Looking at optics with Fourier analysis

Fourier analysis permeates every branch of engineering and science. But, the application of Fourier analysis to optics stands out because of its intuitive appeal and simplicity of experimental realization.

Looking at optics with Fourier analysis

Jeff Korn

Fourier Series and Optical Transform Techniques in Contemporary Optics, An Introduction

Raymond G. Wilson, John Wiley and Sons, New York, NY, 1995, 325 pages, $59.95

Fourier analysis permeates every branch of engineering and science. But, the application of Fourier analysis to optics stands out because of its intuitive appeal and simplicity of experimental realization.

Fourier Series and Optical Transform Techniques in Contemporary Optics is an elementary study of Fourier methods with an emphasis on visual representation of the inner workings of the transforms. Rigor and theorems are not an important aspect of this book. As a consequence, the author suggests that the book be used as a supplement to a more rigorous text in a first course on Fourier series and transforms.

The first chapter introduces the reader to the concept of periodic functions in both the time and spatial domains. This discussion is made concrete by many physical examples and hard numbers on all the salient parameters. There is very little, if any, abstraction.

The next three chapters deal with the Fourier series and transform. These constructions are described well, and there are a lot of plots to illustrate how a change in one space affects the other space. One point of possible confusion is how phase is represented. Instead of plotting power spectra and phase separately, three-dimensional plots of the real and imaginary parts are shown. This results in spiral-like graphs that are often cluttered or unclear.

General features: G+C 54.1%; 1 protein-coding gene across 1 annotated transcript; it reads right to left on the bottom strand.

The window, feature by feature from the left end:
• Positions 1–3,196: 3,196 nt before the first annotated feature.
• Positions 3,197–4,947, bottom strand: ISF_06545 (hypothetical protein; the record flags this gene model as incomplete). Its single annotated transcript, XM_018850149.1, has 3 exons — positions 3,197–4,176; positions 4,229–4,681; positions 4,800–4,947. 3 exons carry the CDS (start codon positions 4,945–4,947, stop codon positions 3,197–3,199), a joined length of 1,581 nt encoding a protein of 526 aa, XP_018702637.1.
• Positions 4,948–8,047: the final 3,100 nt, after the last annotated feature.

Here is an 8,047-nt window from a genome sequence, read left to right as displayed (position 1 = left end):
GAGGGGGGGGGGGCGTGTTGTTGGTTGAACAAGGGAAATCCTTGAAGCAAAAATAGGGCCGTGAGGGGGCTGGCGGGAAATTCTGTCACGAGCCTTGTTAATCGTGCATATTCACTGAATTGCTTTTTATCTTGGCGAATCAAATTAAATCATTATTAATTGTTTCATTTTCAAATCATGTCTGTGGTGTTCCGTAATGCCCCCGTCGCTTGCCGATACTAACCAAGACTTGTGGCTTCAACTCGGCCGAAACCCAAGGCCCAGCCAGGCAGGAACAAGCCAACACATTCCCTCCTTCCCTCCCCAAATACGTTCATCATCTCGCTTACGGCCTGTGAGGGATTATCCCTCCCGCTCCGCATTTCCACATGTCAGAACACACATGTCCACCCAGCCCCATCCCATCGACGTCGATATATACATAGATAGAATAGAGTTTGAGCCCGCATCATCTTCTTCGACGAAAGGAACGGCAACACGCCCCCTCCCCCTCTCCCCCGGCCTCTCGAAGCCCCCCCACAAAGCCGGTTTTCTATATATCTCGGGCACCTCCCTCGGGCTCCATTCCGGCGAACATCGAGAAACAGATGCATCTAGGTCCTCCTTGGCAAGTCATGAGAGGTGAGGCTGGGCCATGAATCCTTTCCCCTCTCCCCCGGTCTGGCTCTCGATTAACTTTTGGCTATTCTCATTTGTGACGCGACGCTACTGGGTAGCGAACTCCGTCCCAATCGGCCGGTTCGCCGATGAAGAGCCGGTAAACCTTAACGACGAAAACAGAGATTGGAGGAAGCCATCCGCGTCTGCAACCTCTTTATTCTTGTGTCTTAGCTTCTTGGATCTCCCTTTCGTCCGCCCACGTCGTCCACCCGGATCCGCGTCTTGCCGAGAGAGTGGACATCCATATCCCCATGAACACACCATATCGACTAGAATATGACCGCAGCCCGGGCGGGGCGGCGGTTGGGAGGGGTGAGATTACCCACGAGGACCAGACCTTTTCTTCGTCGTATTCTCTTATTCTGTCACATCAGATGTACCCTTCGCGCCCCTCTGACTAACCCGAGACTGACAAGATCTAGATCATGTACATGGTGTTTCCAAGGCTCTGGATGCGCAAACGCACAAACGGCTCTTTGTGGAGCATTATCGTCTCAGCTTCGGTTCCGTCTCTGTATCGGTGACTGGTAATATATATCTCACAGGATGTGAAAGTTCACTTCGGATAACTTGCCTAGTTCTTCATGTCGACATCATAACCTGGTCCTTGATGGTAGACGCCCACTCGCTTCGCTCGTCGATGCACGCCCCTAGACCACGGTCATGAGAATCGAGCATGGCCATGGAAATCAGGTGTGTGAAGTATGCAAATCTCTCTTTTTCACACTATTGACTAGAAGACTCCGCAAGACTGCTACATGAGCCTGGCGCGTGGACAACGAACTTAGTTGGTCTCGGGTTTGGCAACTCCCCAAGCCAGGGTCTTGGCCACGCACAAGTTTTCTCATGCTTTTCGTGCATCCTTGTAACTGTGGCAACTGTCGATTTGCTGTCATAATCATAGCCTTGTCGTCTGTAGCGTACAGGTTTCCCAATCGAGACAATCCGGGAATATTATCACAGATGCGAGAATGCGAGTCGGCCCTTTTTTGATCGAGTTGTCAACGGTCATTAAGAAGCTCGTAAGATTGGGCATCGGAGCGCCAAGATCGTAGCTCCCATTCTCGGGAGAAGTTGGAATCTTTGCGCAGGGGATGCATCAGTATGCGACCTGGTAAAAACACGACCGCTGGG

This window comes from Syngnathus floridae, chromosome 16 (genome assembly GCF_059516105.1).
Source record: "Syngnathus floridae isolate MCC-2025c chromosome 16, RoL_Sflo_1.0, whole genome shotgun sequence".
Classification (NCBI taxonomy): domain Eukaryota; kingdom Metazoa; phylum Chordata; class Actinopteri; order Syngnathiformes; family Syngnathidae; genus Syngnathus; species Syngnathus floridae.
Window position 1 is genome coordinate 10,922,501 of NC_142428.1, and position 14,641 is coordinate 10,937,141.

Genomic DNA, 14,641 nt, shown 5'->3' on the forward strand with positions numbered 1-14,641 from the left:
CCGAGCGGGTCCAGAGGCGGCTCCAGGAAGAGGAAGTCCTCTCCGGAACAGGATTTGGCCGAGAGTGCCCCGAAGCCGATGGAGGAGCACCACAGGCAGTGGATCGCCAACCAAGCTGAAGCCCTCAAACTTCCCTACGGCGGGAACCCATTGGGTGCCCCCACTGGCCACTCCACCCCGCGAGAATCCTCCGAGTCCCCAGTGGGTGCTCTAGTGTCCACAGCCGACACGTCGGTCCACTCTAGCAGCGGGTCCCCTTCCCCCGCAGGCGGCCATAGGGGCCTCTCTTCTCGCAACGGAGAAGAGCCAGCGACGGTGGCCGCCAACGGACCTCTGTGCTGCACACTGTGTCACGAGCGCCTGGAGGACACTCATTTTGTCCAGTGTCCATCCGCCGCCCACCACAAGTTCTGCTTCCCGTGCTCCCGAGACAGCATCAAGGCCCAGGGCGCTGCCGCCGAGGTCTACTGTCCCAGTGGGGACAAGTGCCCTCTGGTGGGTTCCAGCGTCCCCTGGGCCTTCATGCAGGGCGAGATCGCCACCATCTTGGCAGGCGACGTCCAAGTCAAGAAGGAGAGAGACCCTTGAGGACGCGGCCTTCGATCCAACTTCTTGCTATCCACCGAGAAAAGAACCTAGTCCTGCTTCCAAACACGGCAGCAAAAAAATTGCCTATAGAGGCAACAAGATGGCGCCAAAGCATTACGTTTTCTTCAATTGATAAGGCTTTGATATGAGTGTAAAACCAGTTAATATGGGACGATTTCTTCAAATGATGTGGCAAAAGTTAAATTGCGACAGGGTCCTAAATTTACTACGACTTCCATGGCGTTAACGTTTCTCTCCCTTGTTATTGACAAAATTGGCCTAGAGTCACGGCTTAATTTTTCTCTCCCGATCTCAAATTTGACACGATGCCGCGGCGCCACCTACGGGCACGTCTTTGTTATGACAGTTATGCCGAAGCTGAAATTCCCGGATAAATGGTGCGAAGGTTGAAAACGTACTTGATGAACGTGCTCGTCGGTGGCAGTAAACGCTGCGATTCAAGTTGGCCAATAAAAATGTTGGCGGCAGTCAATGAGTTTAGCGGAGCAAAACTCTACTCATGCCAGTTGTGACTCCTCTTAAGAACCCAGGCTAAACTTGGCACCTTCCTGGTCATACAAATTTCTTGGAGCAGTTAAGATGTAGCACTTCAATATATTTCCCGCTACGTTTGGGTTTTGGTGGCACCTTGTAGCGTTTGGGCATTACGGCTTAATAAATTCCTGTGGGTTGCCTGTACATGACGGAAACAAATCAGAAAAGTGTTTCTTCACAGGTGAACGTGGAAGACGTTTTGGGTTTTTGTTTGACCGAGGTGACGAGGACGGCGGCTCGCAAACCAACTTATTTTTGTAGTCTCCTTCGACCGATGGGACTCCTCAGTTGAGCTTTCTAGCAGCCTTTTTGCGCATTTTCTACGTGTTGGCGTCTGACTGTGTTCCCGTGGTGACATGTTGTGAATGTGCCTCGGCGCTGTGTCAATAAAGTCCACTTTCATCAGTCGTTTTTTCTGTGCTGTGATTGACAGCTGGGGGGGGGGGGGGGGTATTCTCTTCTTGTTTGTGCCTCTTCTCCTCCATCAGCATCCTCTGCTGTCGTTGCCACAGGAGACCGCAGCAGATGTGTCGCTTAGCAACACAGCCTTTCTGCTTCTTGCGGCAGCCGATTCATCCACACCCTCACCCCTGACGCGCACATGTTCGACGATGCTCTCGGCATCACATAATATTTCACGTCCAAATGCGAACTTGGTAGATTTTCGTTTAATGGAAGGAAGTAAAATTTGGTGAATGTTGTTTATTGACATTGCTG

Chapters five and six provide a brief introduction to scalar diffraction and linear system theory as applied to optical systems. Even though there isn`t much formal development of diffraction theory, the author does an excellent job explaining the various regimes of diffraction (that is, Fresnel and Fraunhofer.) The only theorem treated in any depth, however, is the convolution theorem. The author includes many computer- generated plots illustrating the process of convolution.

The remaining chapters deal with advanced concepts: computer techniques to calculate Fourier transforms, apodization, complex apertures, and spatial filtering. These topics are treated in the same clear manner as the rest of the book.

A weakness of the book is the lack of real-world applications. Given the plethora of practical examples (for example, optical computing and spectroscopy) and the level of the text, the author could have used any one of them to give the reader the real-world connection that students sometime desire.

On the whole, I found this book to be well organized and very readable. The many graphs and clear text are a definite strength, making this book suitable even for students of Fourier analysis in disciplines other than optics. I highly recommend Fourier Series and Optical Transform Techniques in Contemporary Optics as a supplement to a first, or even advanced, course in Fourier analysis.

JEFF KORN is a senior engineer at Lasertron Inc., 23 Fourth Ave., Burlington, MA 01803; e-mail: [email protected]

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